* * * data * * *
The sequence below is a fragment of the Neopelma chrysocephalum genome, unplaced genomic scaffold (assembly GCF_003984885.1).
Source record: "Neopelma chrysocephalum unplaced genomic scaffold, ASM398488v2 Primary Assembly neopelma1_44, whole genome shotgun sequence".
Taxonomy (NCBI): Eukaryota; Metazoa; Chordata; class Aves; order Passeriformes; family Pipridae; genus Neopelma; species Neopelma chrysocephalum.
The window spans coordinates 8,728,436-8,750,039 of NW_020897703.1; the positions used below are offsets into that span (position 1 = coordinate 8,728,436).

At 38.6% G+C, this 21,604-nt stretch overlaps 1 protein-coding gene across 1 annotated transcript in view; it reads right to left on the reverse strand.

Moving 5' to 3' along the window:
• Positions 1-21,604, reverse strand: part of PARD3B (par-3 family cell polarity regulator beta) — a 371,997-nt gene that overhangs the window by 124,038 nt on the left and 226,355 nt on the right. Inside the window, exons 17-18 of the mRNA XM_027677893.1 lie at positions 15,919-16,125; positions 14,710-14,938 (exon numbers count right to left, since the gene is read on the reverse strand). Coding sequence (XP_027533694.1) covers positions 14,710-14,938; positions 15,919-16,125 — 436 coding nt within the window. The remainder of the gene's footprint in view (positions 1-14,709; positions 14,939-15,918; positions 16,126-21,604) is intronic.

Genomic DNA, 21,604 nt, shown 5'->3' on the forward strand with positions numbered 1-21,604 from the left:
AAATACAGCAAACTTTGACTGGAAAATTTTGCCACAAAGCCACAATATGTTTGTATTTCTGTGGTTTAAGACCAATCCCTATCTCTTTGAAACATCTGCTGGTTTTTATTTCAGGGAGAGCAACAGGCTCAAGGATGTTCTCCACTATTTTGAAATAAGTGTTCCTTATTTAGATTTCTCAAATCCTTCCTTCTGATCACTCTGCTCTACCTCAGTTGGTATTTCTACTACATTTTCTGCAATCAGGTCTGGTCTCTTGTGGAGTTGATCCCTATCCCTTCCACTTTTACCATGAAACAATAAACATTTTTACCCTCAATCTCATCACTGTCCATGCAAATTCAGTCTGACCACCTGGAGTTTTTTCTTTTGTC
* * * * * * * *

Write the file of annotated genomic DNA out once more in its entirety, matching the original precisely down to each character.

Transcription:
The sequence below is a fragment of the Neopelma chrysocephalum genome, unplaced genomic scaffold (assembly GCF_003984885.1).
Source record: "Neopelma chrysocephalum unplaced genomic scaffold, ASM398488v2 Primary Assembly neopelma1_44, whole genome shotgun sequence".
Taxonomy (NCBI): Eukaryota; Metazoa; Chordata; class Aves; order Passeriformes; family Pipridae; genus Neopelma; species Neopelma chrysocephalum.
The window spans coordinates 8,728,436-8,750,039 of NW_020897703.1; the positions used below are offsets into that span (position 1 = coordinate 8,728,436).

At 38.6% G+C, this 21,604-nt stretch overlaps 1 protein-coding gene across 1 annotated transcript in view; it reads right to left on the reverse strand.

Moving 5' to 3' along the window:
• Positions 1-21,604, reverse strand: part of PARD3B (par-3 family cell polarity regulator beta) — a 371,997-nt gene that overhangs the window by 124,038 nt on the left and 226,355 nt on the right. Inside the window, exons 17-18 of the mRNA XM_027677893.1 lie at positions 15,919-16,125; positions 14,710-14,938 (exon numbers count right to left, since the gene is read on the reverse strand). Coding sequence (XP_027533694.1) covers positions 14,710-14,938; positions 15,919-16,125 — 436 coding nt within the window. The remainder of the gene's footprint in view (positions 1-14,709; positions 14,939-15,918; positions 16,126-21,604) is intronic.

Genomic DNA, 21,604 nt, shown 5'->3' on the forward strand with positions numbered 1-21,604 from the left:
AAATACAGCAAACTTTGACTGGAAAATTTTGCCACAAAGCCACAATATGTTTGTATTTCTGTGGTTTAAGACCAATCCCTATCTCTTTGAAACATCTGCTGGTTTTTATTTCAGGGAGAGCAACAGGCTCAAGGATGTTCTCCACTATTTTGAAATAAGTGTTCCTTATTTAGATTTCTCAAATCCTTCCTTCTGATCACTCTGCTCTACCTCAGTTGGTATTTCTACTACATTTTCTGCAATCAGGTCTGGTCTCTTGTGGAGTTGATCCCTATCCCTTCCACTTTTACCATGAAACAATAAACATTTTTACCCTCAATCTCATCACTGTCCATGCAAATTCAGTCTGACCACCTGGAGTTTTTTCTTTTGTC